Per Serving (not accurate as I forgot to add nutrition info on the speculoos): 111 Calories; 7g Fat (54.9% calories from fat); 1g Protein; 12g Carbohydrate; 1g Dietary Fiber; 8mg Cholesterol; 58mg Sodium.

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  1. hddonna

    said on December 8th, 2015:

    I have had my eye on this recipe, too. Bought the Biscoff last week, but was planning on using graham crackers for the crust. Now I am wondering–do you think the crust is necessary? You mentioned that it wanted to separate from the rest of the cube. Is the filling part firm enough to hold its shape and be enjoyed on its own?

    I remember when Biscoff spread started appearing in my supermarket, maybe five years ago. At the time, I didn’t think much of the idea. I eat peanut butter for the protein, and I couldn’t see spreading carbs on carbs. However, in the end, I couldn’t resist at least trying it, as I have an insatiable appetite for trying new tastes and textures. It was interesting, but I’ve never bought it again. I avoided spreading it on toast and such, but did enjoy some on apple slices a couple of times. The rest languished in the cupboard until it got old and I threw it out. I’ve seen it used in many applications since then so will find a way to use up any extra somehow this time.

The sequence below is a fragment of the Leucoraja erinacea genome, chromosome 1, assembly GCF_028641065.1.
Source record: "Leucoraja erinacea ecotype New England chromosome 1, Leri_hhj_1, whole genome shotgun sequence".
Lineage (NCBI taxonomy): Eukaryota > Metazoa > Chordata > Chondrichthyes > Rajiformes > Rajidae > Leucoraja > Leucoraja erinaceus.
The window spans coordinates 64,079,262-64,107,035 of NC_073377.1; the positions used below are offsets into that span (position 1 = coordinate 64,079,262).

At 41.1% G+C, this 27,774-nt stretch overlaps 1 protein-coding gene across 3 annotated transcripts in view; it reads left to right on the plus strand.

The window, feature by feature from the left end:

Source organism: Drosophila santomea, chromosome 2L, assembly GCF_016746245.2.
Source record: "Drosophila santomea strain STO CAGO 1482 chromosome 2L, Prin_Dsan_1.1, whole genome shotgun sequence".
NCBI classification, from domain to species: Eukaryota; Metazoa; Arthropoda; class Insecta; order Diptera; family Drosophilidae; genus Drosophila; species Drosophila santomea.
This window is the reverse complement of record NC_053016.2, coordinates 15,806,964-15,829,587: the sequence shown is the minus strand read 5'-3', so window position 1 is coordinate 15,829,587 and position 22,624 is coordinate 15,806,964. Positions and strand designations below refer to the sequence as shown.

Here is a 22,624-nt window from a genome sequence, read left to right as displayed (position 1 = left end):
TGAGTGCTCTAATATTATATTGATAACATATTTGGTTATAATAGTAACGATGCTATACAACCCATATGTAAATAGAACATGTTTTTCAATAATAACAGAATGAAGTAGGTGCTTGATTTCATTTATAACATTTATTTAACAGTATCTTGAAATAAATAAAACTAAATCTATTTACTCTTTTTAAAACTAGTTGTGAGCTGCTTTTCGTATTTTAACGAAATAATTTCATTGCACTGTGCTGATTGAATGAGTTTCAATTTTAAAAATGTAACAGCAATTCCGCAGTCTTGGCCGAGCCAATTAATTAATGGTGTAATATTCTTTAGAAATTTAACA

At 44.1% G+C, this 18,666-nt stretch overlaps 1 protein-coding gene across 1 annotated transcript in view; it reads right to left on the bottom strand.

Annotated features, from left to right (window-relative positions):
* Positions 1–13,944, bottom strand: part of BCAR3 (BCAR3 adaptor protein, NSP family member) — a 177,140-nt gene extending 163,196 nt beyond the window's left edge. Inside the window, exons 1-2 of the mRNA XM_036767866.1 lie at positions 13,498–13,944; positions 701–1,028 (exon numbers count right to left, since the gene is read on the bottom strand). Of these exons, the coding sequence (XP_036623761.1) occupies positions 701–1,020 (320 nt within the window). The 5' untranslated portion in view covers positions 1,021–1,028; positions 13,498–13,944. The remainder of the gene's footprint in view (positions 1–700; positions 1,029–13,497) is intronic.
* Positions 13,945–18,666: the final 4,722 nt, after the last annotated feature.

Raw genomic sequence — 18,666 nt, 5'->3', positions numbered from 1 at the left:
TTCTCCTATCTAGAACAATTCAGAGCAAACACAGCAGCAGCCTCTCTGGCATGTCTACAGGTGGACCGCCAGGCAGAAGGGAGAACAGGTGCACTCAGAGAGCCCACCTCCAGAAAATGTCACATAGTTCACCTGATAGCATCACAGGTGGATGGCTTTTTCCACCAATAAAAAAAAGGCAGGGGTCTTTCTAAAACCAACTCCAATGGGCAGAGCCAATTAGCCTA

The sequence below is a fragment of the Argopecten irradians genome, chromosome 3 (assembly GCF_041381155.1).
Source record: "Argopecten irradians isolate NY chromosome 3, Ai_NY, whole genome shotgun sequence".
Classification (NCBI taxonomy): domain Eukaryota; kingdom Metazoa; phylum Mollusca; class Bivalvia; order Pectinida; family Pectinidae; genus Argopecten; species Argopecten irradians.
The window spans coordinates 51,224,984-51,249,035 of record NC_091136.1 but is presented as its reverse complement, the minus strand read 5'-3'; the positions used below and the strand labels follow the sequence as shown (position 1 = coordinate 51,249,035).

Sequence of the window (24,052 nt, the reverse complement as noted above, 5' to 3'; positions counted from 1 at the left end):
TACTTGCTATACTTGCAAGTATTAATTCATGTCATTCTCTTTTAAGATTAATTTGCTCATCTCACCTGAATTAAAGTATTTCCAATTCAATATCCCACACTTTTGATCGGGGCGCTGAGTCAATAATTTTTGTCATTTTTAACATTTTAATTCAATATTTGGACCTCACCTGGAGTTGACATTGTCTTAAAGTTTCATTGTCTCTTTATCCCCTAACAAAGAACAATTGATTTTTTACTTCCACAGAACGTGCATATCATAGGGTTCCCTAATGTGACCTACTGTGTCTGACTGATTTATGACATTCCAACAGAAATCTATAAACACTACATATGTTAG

Hi Donna – well, the filling did separate from the crust on SOME of the pieces I cut. I had a hard time cutting these so they were very precise, but in the long run, I suppose it doesn’t matter all that much if they’re irregularly shaped. Perhaps if they were cut from a frozen state they might be better shaped (I don’t know that, just guessing) but I think cutting them would require a really strong arm.

    The speculoos spread at Trader Joe’s is just about what you need for the filling – there was a tiny bit left in the jar and I gave it to my friend Cherrie who doesn’t really like jam. It’s so funny – you and I have a lot in common – I just can’t imagine (and thought this myself) that why would I spread a carb (cookie) spread on top of toast (carb). We’re on the same page! I’d think children would love it.